Submission ID 90431

Poster Code HR-P-102
Title of Abstract Visual images and art in medicine: A scoping review protocol on graphic medicine
Abstract Submission Using visual images as tools for teaching and learning are not novel in medical education. Historic textbooks of surgical procedures ("Gekakihaizufu", 1840) or instruments, such as X-rays, that make bodily processes visible have been used extensively but are typically deprived of patient experiences. Graphic medicine, the use of comics or graphic narratives to convey information, is an emerging concept and tool of representing health and illness in visual narratives. Graphic medicine has been described as a movement that challenges the dominant scholarship in healthcare while diversifying perspectives of health, illness, disability, caregiving, and being cared for (Czerwiec et al., 2015). Not only may graphic medicine share complex or difficult experiences of health, creating a graphic narrative might also facilitate healing from medical or health trauma among its authors. Trauma could sometimes manifest as what Czerwiec describes as "narrative constipation" (2009; 2015), in which individuals are distressed and unable to simply write or speak about their health experiences. Thus, Czerwiec proposes that creating a graphic narrative has the potential to alleviate the struggle of being able to share one's experiences. As a part of my larger doctoral project, I aim to conduct a scoping review to identify the impacts of creating graphic narratives for mental health and trauma through answering the following questions: (1) How have visual art therapeutic interventions been used for mental health support in marginalized populations?, and (2) How are visual art therapeutic interventions perceived by marginalized populations? Findings of this review will be used to inform facilitation plans of conducting graphic narrative workshops. More generally, conclusions of this scoping review will articulate how visual arts-based therapeutic interventions have been used for vulnerable populations, which would further support the potential use of art therapy for mental health support and trauma within primary care research and practice.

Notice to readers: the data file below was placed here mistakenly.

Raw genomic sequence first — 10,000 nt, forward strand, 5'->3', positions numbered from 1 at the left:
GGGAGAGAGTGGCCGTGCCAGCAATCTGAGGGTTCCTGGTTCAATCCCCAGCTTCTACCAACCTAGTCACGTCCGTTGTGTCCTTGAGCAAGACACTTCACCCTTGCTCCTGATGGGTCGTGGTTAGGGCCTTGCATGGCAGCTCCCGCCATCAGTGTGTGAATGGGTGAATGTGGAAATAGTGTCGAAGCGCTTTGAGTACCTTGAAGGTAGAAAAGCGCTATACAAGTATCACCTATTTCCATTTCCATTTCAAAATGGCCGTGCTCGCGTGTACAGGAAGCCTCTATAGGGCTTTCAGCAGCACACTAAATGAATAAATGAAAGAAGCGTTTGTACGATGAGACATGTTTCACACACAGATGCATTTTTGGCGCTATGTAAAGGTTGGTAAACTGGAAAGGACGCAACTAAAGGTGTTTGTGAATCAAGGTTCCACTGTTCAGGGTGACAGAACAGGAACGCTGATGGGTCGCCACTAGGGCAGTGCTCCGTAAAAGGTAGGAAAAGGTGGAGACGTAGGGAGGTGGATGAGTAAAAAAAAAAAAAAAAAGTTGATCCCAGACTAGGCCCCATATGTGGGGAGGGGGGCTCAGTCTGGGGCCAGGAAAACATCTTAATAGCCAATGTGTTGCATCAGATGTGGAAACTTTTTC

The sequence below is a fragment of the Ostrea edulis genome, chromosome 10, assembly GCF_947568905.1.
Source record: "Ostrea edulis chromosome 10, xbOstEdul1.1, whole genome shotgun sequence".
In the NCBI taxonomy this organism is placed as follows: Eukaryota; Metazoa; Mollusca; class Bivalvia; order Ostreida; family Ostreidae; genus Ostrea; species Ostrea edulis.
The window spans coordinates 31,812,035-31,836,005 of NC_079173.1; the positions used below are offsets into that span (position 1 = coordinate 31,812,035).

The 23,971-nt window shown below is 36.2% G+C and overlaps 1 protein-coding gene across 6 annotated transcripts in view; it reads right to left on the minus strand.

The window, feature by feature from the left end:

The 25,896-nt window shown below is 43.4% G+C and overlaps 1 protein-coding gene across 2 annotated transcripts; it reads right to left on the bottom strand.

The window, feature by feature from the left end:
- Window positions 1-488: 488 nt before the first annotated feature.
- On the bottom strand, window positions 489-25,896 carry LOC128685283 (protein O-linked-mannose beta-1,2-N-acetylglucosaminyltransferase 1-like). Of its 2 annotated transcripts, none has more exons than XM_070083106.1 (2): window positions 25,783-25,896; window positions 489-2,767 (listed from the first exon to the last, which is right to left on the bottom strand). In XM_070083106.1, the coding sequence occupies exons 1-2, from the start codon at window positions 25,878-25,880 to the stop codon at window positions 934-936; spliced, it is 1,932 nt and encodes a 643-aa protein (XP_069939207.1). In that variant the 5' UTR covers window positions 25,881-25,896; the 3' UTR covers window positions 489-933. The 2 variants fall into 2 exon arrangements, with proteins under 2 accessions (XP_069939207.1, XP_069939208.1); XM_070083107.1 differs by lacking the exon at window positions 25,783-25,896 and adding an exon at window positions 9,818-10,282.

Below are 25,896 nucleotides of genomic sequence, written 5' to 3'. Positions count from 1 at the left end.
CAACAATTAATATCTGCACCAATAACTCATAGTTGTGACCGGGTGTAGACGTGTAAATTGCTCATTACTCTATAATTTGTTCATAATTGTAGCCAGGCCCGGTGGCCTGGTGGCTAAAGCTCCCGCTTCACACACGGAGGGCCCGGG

Please indicate who nominated you Dr. Aimee K. Ryan, Faculty of Medicine and Health Sciences, McGill University
What Canadian Institutes of Health Research (CIHR) institute is your research most closely aligned? Health Services and Policy Research
Population and Public Health
What Canadian Institutes of Health Research (CIHR) pillar of health research does your research fall under? Population health
PDF of abstract No file
Presenter and Author(s) Rebecca Zhao
Kathleen Rice

Loading . . .
please wait . . . loading